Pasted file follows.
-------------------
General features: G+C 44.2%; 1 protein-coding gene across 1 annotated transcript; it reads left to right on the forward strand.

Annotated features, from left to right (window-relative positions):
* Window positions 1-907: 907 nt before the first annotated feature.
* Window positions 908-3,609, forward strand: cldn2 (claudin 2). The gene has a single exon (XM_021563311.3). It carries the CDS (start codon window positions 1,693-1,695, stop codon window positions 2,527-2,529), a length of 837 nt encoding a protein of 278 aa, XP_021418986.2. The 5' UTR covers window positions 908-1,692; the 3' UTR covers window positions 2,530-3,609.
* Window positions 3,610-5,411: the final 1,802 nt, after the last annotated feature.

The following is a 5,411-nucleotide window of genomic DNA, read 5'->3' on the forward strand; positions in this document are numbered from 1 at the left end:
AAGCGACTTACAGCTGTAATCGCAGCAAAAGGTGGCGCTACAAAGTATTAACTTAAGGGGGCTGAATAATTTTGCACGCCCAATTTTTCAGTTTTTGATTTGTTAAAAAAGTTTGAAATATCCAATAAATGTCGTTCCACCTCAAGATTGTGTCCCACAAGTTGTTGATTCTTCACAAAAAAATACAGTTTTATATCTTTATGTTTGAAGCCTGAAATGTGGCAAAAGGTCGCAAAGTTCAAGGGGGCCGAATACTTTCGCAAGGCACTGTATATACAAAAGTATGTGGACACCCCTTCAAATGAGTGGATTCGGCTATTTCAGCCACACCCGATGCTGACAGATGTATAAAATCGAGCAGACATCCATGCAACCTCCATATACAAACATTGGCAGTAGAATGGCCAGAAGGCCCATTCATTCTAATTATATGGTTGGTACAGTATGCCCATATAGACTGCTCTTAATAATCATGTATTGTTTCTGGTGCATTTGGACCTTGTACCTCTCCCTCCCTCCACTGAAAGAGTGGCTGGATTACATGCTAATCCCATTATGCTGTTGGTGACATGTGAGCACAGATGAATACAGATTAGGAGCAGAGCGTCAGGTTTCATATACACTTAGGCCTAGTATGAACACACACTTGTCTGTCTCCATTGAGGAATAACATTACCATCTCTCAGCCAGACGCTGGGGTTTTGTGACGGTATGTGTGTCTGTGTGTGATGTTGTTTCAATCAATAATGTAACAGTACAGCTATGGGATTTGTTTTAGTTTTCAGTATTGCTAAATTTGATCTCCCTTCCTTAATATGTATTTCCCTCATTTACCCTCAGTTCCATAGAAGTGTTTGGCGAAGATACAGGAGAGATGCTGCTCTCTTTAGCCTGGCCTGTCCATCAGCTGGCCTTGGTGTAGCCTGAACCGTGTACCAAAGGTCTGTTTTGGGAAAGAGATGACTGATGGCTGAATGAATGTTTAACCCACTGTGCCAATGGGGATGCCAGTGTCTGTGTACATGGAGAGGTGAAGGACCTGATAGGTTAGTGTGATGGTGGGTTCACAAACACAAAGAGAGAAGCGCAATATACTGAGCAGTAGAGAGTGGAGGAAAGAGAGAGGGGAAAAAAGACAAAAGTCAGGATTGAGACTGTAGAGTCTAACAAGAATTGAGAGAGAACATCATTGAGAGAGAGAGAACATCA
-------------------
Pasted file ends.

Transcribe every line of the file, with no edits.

General features: G+C 44.2%; 1 protein-coding gene across 1 annotated transcript; it reads left to right on the forward strand.

Annotated features, from left to right (window-relative positions):
* Window positions 1-907: 907 nt before the first annotated feature.
* Window positions 908-3,609, forward strand: cldn2 (claudin 2). The gene has a single exon (XM_021563311.3). It carries the CDS (start codon window positions 1,693-1,695, stop codon window positions 2,527-2,529), a length of 837 nt encoding a protein of 278 aa, XP_021418986.2. The 5' UTR covers window positions 908-1,692; the 3' UTR covers window positions 2,530-3,609.
* Window positions 3,610-5,411: the final 1,802 nt, after the last annotated feature.

The following is a 5,411-nucleotide window of genomic DNA, read 5'->3' on the forward strand; positions in this document are numbered from 1 at the left end:
AAGCGACTTACAGCTGTAATCGCAGCAAAAGGTGGCGCTACAAAGTATTAACTTAAGGGGGCTGAATAATTTTGCACGCCCAATTTTTCAGTTTTTGATTTGTTAAAAAAGTTTGAAATATCCAATAAATGTCGTTCCACCTCAAGATTGTGTCCCACAAGTTGTTGATTCTTCACAAAAAAATACAGTTTTATATCTTTATGTTTGAAGCCTGAAATGTGGCAAAAGGTCGCAAAGTTCAAGGGGGCCGAATACTTTCGCAAGGCACTGTATATACAAAAGTATGTGGACACCCCTTCAAATGAGTGGATTCGGCTATTTCAGCCACACCCGATGCTGACAGATGTATAAAATCGAGCAGACATCCATGCAACCTCCATATACAAACATTGGCAGTAGAATGGCCAGAAGGCCCATTCATTCTAATTATATGGTTGGTACAGTATGCCCATATAGACTGCTCTTAATAATCATGTATTGTTTCTGGTGCATTTGGACCTTGTACCTCTCCCTCCCTCCACTGAAAGAGTGGCTGGATTACATGCTAATCCCATTATGCTGTTGGTGACATGTGAGCACAGATGAATACAGATTAGGAGCAGAGCGTCAGGTTTCATATACACTTAGGCCTAGTATGAACACACACTTGTCTGTCTCCATTGAGGAATAACATTACCATCTCTCAGCCAGACGCTGGGGTTTTGTGACGGTATGTGTGTCTGTGTGTGATGTTGTTTCAATCAATAATGTAACAGTACAGCTATGGGATTTGTTTTAGTTTTCAGTATTGCTAAATTTGATCTCCCTTCCTTAATATGTATTTCCCTCATTTACCCTCAGTTCCATAGAAGTGTTTGGCGAAGATACAGGAGAGATGCTGCTCTCTTTAGCCTGGCCTGTCCATCAGCTGGCCTTGGTGTAGCCTGAACCGTGTACCAAAGGTCTGTTTTGGGAAAGAGATGACTGATGGCTGAATGAATGTTTAACCCACTGTGCCAATGGGGATGCCAGTGTCTGTGTACATGGAGAGGTGAAGGACCTGATAGGTTAGTGTGATGGTGGGTTCACAAACACAAAGAGAGAAGCGCAATATACTGAGCAGTAGAGAGTGGAGGAAAGAGAGAGGGGAAAAAAGACAAAAGTCAGGATTGAGACTGTAGAGTCTAACAAGAATTGAGAGAGAACATCATTGAGAGAGAGAGAACATCA